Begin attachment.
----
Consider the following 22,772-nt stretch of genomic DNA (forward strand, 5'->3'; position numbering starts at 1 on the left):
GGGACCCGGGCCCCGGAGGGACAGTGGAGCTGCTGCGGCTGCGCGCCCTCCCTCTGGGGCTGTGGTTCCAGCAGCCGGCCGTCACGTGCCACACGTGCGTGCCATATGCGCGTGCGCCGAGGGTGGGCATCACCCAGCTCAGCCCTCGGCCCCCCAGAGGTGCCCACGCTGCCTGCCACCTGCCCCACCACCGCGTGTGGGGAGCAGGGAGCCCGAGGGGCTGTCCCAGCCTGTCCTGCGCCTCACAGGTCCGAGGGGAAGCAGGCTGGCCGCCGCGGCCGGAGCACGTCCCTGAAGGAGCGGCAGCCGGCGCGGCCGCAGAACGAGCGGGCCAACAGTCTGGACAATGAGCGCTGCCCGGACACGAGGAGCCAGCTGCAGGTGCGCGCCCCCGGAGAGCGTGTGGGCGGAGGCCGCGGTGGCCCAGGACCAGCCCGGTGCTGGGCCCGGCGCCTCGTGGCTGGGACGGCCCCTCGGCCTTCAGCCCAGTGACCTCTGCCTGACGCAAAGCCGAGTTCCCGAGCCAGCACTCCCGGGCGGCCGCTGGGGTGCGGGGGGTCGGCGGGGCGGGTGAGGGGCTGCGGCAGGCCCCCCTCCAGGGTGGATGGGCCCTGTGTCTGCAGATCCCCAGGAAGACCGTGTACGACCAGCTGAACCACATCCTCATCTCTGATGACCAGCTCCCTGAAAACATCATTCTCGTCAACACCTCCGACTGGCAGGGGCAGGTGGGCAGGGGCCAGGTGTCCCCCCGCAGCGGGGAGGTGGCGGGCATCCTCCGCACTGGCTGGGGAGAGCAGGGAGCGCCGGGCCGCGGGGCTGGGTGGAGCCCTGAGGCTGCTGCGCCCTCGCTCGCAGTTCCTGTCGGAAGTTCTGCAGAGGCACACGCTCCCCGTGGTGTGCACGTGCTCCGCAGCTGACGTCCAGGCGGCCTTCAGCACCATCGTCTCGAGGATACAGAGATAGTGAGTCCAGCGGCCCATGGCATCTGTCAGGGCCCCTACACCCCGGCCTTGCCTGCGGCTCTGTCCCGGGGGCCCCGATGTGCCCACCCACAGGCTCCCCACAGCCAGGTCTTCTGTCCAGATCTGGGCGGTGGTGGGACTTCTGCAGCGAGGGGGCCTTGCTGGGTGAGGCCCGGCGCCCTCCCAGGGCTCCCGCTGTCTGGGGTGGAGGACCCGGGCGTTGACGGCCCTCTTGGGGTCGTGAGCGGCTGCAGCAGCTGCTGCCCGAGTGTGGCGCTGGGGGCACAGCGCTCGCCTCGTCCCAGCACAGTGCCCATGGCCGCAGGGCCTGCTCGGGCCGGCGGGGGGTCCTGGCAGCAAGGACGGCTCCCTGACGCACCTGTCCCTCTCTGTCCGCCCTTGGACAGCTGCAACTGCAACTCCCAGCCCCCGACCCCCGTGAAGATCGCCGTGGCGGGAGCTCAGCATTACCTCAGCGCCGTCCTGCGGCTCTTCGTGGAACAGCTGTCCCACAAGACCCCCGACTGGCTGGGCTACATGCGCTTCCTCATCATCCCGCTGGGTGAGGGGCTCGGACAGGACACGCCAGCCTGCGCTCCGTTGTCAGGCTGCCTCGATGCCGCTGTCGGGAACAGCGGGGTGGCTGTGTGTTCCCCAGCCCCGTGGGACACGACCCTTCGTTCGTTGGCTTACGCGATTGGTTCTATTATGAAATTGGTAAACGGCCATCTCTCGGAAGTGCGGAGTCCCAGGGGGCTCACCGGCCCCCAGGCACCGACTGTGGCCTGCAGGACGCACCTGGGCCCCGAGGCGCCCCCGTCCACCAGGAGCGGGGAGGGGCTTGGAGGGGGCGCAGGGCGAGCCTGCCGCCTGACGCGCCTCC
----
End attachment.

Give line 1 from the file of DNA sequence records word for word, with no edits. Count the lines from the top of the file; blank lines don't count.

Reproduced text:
Consider the following 22,772-nt stretch of genomic DNA (forward strand, 5'->3'; position numbering starts at 1 on the left):